Fabric of my Life.

Pretty lil’ thing.

It’s not every day you come across a hotel in the city you live and want to immediately book a night’s stay. 

Having stumbled upon the Northern Quarter’s newest hotel establishment a few weeks ago though, I’ve been gushing to anyone and everyone about how stunning it’s slick interior and stylish accents are, as well as how delectable the cocktail menu is!


Launched in late January, the Cow Hollow Hotel has been designed and developed by husband and wife duo Mujtaba and Amelia Rana to offer both beauty and affordability right in the heart of the city. You can tell that from start to finish its been a true labour of love incorporating local and historical influences into the space. From the restored original features (think high ceilings, exposed oak beams, carrara marble fireplaces and walnut sash windows) to the artwork commissioned by local artists, this boutique hotel tells a story true to its Northern roots and warehouse heritage.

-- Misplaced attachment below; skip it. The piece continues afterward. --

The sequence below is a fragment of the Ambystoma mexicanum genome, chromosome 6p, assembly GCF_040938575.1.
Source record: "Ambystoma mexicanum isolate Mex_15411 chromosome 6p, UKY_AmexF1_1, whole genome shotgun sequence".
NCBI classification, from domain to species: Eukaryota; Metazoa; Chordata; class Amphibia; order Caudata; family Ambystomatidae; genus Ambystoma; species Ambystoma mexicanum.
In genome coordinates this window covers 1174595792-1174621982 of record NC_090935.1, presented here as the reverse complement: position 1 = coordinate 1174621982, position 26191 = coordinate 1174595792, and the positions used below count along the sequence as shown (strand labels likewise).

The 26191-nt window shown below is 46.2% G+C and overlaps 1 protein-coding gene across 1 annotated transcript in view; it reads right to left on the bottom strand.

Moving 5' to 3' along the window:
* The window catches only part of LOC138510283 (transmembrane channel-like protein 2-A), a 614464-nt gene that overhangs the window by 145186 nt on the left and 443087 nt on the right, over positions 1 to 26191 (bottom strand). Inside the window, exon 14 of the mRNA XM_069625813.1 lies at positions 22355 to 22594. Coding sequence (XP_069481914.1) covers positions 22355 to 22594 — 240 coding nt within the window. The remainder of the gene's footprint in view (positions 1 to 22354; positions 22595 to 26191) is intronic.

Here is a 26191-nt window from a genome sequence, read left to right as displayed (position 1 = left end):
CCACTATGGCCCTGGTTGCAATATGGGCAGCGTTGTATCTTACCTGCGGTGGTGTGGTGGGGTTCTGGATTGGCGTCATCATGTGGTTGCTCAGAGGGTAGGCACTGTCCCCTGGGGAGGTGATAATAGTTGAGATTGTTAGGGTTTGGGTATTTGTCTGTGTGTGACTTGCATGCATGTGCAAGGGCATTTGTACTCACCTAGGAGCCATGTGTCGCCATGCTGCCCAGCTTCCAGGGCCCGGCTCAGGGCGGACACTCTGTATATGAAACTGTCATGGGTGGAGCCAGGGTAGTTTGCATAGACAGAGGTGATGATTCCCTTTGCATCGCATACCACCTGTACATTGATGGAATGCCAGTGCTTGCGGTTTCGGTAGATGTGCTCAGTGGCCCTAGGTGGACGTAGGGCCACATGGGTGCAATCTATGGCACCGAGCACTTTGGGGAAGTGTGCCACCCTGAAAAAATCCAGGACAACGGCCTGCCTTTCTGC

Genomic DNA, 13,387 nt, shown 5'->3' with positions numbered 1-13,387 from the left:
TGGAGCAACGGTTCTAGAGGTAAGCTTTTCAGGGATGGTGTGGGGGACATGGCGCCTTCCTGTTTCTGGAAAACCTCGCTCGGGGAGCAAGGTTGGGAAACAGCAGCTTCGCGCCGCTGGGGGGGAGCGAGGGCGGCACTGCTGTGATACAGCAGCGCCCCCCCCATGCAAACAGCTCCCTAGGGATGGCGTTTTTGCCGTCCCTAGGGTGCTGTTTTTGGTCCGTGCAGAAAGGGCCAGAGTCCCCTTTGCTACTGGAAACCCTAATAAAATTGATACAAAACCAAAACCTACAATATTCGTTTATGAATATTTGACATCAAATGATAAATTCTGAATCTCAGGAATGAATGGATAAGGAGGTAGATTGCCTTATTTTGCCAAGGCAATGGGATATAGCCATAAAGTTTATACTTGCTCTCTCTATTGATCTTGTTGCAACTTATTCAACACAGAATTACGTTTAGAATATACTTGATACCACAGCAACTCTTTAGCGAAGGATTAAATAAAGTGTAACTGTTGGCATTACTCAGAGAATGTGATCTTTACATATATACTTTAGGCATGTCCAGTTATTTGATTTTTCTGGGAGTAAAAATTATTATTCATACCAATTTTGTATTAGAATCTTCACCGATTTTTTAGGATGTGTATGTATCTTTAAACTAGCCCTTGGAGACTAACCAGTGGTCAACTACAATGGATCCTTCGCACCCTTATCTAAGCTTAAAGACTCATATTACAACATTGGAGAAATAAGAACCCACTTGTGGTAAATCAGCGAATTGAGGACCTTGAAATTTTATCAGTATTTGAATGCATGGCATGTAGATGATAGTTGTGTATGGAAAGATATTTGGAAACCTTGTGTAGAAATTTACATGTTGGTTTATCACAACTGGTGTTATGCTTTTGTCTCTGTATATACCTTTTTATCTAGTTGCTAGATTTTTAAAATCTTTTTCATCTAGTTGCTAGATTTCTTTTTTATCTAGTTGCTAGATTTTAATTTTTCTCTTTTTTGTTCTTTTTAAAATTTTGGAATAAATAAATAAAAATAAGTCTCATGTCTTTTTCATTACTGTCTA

Muj’s family have lived in Manchester for nearly 25 years, and while he’s spent a large portion of his life living in London and Asia, Manchester has always felt like home to him. There was only ever going to be one part of the city that really matched up with the style of the hotel he’d envisioned creating, making the vibrant and eclectic Northern Quarter the natural choice for the development. “I walked around the area for about 4 days,” he told me, “down every single street and alleyway, until I’d found a shortlist of empty/derelict buildings that had the right potential, and then spent a few weeks finding out who owned them – and more importantly, who wanted to sell them to me!”